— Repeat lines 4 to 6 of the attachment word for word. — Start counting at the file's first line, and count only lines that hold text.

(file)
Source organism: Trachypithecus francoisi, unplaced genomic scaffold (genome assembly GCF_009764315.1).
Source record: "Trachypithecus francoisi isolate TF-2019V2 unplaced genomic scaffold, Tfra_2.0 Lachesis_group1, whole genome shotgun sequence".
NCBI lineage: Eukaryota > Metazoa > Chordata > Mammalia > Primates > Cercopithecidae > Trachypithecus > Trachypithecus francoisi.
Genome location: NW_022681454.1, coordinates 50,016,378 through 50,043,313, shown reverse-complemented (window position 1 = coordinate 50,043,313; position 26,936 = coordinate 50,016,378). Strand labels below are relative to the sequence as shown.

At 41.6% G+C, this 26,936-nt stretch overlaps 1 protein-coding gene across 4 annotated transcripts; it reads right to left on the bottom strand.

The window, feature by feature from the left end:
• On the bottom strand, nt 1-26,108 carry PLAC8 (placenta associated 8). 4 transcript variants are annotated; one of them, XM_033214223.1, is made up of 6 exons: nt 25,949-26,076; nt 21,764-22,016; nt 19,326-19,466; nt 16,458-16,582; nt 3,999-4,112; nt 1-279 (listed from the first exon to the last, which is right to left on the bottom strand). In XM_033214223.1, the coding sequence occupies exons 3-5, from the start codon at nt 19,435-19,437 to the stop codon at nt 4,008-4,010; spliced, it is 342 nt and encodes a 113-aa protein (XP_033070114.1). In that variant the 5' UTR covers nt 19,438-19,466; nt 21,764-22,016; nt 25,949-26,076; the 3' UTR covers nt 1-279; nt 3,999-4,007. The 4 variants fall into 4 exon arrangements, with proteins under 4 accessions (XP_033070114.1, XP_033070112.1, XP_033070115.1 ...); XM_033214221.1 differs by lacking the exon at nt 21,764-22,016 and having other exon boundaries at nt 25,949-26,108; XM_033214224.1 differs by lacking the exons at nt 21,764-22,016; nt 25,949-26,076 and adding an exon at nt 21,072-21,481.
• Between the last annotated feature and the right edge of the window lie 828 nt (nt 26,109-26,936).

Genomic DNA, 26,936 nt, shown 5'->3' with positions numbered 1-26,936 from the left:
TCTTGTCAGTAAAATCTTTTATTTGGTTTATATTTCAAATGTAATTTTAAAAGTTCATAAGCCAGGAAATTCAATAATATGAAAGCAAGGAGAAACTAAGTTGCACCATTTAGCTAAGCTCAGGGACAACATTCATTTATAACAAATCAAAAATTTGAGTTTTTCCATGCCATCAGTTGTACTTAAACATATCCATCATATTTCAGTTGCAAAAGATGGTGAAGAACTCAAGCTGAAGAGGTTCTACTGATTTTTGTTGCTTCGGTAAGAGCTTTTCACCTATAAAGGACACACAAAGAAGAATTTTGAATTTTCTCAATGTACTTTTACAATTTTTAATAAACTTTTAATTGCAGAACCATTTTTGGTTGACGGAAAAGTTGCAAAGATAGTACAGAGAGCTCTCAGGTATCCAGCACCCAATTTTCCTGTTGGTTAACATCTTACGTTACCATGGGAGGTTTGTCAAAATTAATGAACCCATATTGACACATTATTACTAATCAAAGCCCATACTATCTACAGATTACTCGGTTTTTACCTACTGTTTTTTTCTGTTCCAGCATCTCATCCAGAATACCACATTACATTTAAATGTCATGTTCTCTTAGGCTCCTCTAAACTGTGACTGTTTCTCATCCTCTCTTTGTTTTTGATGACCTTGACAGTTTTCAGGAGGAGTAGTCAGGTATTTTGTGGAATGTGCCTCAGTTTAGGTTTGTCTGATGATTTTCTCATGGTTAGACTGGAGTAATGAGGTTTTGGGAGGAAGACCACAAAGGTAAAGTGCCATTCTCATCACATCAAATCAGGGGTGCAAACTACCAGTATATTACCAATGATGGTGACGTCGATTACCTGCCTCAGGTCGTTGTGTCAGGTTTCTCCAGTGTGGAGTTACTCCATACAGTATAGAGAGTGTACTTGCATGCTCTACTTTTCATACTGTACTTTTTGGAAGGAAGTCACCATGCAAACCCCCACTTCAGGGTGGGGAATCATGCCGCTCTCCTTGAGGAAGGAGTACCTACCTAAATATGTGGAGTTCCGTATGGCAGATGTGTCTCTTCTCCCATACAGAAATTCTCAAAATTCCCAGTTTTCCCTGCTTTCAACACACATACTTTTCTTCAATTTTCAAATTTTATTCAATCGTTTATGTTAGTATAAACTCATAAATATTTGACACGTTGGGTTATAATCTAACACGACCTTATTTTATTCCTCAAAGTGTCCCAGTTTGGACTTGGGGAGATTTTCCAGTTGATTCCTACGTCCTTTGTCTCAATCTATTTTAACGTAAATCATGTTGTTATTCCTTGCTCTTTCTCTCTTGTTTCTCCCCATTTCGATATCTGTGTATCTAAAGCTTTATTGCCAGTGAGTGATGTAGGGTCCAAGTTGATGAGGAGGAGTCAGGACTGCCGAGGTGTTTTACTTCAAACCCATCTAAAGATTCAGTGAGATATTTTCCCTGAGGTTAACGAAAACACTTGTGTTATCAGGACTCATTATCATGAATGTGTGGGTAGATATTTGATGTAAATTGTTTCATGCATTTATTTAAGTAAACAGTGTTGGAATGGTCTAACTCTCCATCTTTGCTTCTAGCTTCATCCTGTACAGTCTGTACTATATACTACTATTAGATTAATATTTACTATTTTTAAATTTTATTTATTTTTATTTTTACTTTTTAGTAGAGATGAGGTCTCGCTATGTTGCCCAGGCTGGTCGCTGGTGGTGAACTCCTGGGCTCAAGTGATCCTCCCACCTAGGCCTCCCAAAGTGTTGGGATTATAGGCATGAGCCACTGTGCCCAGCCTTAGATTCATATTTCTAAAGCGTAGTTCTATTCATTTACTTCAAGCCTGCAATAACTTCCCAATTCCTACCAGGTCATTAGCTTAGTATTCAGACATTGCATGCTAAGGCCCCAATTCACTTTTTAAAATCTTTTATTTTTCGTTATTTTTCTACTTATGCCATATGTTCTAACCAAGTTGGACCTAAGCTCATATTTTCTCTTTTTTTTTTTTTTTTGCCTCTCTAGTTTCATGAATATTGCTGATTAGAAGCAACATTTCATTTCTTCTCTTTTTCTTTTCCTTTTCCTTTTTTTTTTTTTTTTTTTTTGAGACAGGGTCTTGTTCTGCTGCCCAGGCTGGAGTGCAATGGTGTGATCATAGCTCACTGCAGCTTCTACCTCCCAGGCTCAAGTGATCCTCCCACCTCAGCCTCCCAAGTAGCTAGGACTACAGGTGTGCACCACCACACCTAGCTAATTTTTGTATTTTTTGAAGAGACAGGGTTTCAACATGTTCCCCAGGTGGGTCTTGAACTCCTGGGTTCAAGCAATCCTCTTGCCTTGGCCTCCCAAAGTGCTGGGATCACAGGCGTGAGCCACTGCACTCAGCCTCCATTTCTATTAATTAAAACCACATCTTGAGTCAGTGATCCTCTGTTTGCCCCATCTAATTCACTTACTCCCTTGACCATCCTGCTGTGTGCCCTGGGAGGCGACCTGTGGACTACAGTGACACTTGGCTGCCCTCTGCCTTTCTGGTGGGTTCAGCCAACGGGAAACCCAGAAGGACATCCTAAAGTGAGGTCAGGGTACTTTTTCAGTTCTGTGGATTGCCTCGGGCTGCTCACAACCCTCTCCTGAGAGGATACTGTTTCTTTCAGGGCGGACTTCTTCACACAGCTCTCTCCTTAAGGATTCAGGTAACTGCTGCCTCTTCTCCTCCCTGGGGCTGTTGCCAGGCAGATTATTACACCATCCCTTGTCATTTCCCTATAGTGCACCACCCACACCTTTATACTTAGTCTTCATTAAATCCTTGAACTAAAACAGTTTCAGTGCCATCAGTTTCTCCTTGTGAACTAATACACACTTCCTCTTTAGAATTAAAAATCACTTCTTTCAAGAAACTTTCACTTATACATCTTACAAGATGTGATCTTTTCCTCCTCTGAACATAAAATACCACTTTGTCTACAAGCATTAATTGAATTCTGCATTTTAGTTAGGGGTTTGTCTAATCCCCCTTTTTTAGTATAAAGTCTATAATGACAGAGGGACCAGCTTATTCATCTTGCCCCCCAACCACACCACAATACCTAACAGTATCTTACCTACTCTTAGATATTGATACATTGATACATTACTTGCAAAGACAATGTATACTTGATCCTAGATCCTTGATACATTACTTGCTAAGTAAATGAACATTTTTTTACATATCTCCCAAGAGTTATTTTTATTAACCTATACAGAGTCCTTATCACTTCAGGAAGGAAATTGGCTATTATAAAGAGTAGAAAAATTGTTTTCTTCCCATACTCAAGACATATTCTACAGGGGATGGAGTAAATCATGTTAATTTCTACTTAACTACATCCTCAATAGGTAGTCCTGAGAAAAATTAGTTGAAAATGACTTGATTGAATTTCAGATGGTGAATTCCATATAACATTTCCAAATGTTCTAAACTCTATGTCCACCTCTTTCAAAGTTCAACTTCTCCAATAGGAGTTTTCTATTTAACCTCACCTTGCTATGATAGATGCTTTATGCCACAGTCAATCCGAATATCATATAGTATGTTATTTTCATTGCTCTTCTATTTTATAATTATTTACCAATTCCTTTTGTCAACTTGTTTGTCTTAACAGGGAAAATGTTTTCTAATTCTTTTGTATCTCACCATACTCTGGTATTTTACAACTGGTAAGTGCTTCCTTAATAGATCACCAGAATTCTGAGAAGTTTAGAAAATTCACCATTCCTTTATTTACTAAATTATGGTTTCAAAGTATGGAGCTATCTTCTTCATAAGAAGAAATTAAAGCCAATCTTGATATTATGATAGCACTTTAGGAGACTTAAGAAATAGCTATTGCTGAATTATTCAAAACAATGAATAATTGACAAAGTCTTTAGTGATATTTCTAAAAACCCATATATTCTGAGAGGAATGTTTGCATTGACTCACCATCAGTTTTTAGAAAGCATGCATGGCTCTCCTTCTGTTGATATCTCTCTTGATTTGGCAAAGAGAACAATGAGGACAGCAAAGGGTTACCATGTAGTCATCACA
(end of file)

Genome location: NW_022681454.1, coordinates 50,016,378 through 50,043,313, shown reverse-complemented (window position 1 = coordinate 50,043,313; position 26,936 = coordinate 50,016,378). Strand labels below are relative to the sequence as shown.

At 41.6% G+C, this 26,936-nt stretch overlaps 1 protein-coding gene across 4 annotated transcripts; it reads right to left on the bottom strand.

The window, feature by feature from the left end: